Car Culture

Posted by Gemma on the 6th of September, 2011

Following on from Andrew's primer on art and suburbia in anticipation of Emma McPike's upcoming show at OK (September 30th), I've been looking into examples of the car in art as an accompaniment to Casey Ayres' current offering.

I've found it odd, the surprise that sometimes arises from Casey's interest in modified car culture, as though an interest in one kind of culture must preclude an interest in another supposedly outside of it. I'm not sure where it comes from, this idea that artists cry over sunsets, only read dead authors, are interminably drunk, are bad guests at dinner parties, burn money, eat paint, etcetera. This is also all true of course, because the arts are just as rich and varied a slice of humankind as any industry. Never mind.

The Italian Futurists loved the dynamism of the automobile almost as much as they loved writing manifestos on how the industrial revolution would cleanse the old world of its cancerous attachments to history. When Marinetti wrote his first Futurist Manifesto in 1909 the opportunity to move through the world quickly, propelled by fire and metal, was novel. The Futurists portrayed it in rapid-fire geometry and deconstructed form. While the Dadaists were opposing it, the Futurists glorified the First World War as the ultimate sign of the new society's power, connecting technology and death in the same way that J G Ballard would in his 1973 novel Crash. Ballard added eroticism to create the ultimate Freudian cocktail.

Fast forward from Futurism through Roland Barthes' 1957 proclamation that the Citroen was the contemporary version of the Medieval Gothic cathedral -" conceived with passion by unknown artists, and consumed in image if not in usage by a whole population which appropriates them as a purely magical object" - through Andy Warhol's Pop screen-prints of motor crash victims, to Matthew Barney's Cremaster 4. This is a huge leap, but bear with me. I'm making this up as I go. Cremaster 4 was made in 1994 and was actually the first installment in Barney's gargantuan, cinematic exploration of a not-quite-parallel symbolic world. Cremaster 4 sends blue and yellow modified racing cars and their drivers around an island track, while some kind of weird conception occurs that relates to a nearby room containing a tap dancing creature (Barney) who falls into the sea and then crawls through a vaguely starshaped tube of lube and tiny white pods (from memory. I worked on the Candy Bar when Artrage played these for their festival in 2007, so I saw them in stolen parts between rushes for popcorn. Apologies to Matthew Barney). Honestly, It blows my mind that people are shocked by Lady Gaga.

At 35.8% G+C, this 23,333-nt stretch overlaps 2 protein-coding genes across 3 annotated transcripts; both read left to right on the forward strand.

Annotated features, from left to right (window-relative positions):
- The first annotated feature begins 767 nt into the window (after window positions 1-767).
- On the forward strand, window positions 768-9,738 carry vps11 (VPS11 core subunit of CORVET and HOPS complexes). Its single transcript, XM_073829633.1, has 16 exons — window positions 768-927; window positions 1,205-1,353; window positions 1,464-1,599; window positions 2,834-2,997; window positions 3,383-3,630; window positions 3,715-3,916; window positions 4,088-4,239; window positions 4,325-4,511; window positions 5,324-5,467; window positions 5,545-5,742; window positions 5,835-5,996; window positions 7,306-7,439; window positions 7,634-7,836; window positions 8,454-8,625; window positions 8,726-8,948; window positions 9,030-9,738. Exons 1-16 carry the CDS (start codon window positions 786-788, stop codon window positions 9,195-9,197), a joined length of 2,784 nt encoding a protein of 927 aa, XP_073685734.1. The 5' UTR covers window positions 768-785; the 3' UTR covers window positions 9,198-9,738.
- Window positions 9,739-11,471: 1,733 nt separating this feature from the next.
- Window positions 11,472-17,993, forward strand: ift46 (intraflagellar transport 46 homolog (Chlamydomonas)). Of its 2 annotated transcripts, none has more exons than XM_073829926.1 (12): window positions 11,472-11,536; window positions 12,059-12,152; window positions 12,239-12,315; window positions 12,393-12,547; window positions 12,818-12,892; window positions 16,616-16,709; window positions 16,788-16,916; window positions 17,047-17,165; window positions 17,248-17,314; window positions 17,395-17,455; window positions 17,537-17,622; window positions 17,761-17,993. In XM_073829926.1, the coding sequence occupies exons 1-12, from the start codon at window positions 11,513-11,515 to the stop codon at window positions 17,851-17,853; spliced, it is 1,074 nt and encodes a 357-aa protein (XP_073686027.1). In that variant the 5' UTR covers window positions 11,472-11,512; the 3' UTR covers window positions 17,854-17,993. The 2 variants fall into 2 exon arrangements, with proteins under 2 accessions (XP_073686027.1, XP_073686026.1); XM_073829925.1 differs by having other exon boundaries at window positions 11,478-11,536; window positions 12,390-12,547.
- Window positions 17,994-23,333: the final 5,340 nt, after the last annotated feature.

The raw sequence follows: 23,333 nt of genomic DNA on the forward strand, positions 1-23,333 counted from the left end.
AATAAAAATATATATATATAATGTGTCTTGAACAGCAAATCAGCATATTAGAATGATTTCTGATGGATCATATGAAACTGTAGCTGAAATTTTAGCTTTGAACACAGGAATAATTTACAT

The Cremaster series is named after the muscle in the male that controls the accent and decent of the testicles due to changing temperatures. The cars in Cremaster 4 are, simplistically, connected to a sexual energy, the briefest reading being that their speed equates to to power and virility, that the racing teams replicate the race of sperm to the ovum. The car appears again in Cremaster 3 (made in 2002), in which the central character of the film is the Chrysler Building. Two Chryslers perform a dance of death in its basement (I think).

In the same way that Scottish Barney uses the Chrysler as a symbol of American consciousness, American Richard Prince uses parts of the car sculpturally as stand ins for his country's landscape and that classic homegrown Dream. Think of Jack Kerouac, the drive in theatre, Thelma and Louise and the Grand Canyon. Prince's photographs prior to this had explored the creation of masculine mythology in printed culture and his decontextualised car bonnets do something similar, except the landscape and the body within have dissolved into fields of colour.

Back on Australian soil, the Institute of Modern Art in Brisbane held an entire exhibition devoted to the automobile in 2005. Supercharged: The Car in Contemporary Culture featured work from 12 artists interested in the form and symbology of cars, including Australian heavyweights Patricia Piccinini and Tracey Moffat. The fascination with the car in Australian culture is similar to the American one; the road trip is a cultural institution, cities are often designed around freeways (Perth and its Corridor Plan), the expanse of the landscape is often thought of as something to be conquered, civilized by the road. The catalogue essay for Supercharged, written by Glen Fuller - an automotive academic who Casey put me on to when we were researching for his exhibition - is still available on Fuller's website. 'The Hoon: Taking over the Streets' and 'The xXx Test' are also good reads for the interested.

So, this has been long. It could be much longer though - I haven't even begun to talk about Vin Diesel and the Fast and The Furious series. Here are some pictures..

(Also, links:
There are a bunch of Futurist Manifestos here.
Roland Barthes quotation copied and pasted from here.
This is the official Cremaster website.
There's stacks on Richard Prince: perhaps The Frieze Foundation isn't a bad place to start.
Here's some text on Supercharged as well.)
Fuller's site is linked above.

Luigi Russolo, Dynamism of an Automobile, 1912-1913
First edition of JG Ballard's Crash, 1973
Matthew Barney, Cremaster 4: Three Legs of Man, 1994
Richard Prince, Second House Installation View, 2004
Installation View of Superchaged